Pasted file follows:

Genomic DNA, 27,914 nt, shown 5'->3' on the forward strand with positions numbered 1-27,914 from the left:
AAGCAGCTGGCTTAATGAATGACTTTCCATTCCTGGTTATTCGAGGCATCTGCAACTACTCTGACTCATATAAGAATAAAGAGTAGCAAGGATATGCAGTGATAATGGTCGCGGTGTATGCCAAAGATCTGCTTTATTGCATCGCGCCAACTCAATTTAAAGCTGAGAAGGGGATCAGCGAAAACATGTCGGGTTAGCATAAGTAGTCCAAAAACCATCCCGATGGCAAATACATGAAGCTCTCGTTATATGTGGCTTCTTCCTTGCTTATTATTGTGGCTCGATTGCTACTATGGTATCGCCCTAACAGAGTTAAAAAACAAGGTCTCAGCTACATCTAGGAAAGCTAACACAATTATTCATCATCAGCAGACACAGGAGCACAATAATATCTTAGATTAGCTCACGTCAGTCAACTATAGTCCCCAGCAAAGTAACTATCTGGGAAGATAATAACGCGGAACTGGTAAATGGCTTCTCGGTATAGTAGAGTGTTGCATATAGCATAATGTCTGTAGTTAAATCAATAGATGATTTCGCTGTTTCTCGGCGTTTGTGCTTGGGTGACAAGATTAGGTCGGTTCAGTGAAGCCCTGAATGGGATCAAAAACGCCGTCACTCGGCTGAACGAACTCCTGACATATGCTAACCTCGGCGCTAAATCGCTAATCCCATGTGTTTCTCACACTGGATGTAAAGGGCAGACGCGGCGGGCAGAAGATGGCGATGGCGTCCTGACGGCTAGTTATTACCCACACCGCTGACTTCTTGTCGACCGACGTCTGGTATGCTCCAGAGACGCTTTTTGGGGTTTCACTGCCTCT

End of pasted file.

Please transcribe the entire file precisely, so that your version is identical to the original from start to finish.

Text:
Genomic DNA, 27,914 nt, shown 5'->3' on the forward strand with positions numbered 1-27,914 from the left:
AAGCAGCTGGCTTAATGAATGACTTTCCATTCCTGGTTATTCGAGGCATCTGCAACTACTCTGACTCATATAAGAATAAAGAGTAGCAAGGATATGCAGTGATAATGGTCGCGGTGTATGCCAAAGATCTGCTTTATTGCATCGCGCCAACTCAATTTAAAGCTGAGAAGGGGATCAGCGAAAACATGTCGGGTTAGCATAAGTAGTCCAAAAACCATCCCGATGGCAAATACATGAAGCTCTCGTTATATGTGGCTTCTTCCTTGCTTATTATTGTGGCTCGATTGCTACTATGGTATCGCCCTAACAGAGTTAAAAAACAAGGTCTCAGCTACATCTAGGAAAGCTAACACAATTATTCATCATCAGCAGACACAGGAGCACAATAATATCTTAGATTAGCTCACGTCAGTCAACTATAGTCCCCAGCAAAGTAACTATCTGGGAAGATAATAACGCGGAACTGGTAAATGGCTTCTCGGTATAGTAGAGTGTTGCATATAGCATAATGTCTGTAGTTAAATCAATAGATGATTTCGCTGTTTCTCGGCGTTTGTGCTTGGGTGACAAGATTAGGTCGGTTCAGTGAAGCCCTGAATGGGATCAAAAACGCCGTCACTCGGCTGAACGAACTCCTGACATATGCTAACCTCGGCGCTAAATCGCTAATCCCATGTGTTTCTCACACTGGATGTAAAGGGCAGACGCGGCGGGCAGAAGATGGCGATGGCGTCCTGACGGCTAGTTATTACCCACACCGCTGACTTCTTGTCGACCGACGTCTGGTATGCTCCAGAGACGCTTTTTGGGGTTTCACTGCCTCT